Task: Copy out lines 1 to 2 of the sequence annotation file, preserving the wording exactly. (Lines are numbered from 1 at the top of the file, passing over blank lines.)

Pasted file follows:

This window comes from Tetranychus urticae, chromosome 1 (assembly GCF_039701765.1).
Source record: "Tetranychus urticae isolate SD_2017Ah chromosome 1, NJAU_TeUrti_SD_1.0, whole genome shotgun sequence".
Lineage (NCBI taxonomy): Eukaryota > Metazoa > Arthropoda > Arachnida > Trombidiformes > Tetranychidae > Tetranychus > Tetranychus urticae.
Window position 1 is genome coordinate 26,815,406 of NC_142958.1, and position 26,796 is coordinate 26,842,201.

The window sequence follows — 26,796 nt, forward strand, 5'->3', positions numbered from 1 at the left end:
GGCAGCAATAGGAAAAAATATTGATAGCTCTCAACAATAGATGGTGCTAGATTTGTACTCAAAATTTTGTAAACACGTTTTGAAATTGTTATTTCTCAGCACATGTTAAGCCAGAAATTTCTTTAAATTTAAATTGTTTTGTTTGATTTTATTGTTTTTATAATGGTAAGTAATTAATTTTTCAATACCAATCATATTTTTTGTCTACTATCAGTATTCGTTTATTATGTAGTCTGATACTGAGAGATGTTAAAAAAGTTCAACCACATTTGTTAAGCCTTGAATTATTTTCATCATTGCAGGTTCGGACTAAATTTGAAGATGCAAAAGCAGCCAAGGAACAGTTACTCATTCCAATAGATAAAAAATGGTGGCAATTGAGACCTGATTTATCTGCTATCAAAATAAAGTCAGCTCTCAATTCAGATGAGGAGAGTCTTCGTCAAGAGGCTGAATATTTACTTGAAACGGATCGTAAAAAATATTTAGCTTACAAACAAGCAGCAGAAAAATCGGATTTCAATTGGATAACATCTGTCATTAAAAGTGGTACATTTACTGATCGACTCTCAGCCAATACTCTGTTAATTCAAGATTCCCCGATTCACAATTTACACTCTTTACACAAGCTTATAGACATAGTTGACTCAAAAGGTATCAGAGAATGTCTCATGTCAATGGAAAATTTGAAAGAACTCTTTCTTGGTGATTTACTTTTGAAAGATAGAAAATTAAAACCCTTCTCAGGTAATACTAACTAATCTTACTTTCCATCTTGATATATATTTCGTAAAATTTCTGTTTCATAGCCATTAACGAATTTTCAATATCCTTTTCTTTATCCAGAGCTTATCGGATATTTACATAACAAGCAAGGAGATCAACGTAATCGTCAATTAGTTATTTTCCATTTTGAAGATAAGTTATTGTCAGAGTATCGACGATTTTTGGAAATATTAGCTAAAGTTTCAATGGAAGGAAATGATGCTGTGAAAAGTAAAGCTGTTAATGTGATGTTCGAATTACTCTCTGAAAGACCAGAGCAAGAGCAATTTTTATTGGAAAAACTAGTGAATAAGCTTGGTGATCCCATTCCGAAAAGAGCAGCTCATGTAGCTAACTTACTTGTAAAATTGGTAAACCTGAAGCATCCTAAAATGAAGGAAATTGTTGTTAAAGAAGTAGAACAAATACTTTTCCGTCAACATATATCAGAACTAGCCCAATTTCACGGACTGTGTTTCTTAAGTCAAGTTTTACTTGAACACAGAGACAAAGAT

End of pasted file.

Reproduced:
This window comes from Tetranychus urticae, chromosome 1 (assembly GCF_039701765.1).
Source record: "Tetranychus urticae isolate SD_2017Ah chromosome 1, NJAU_TeUrti_SD_1.0, whole genome shotgun sequence".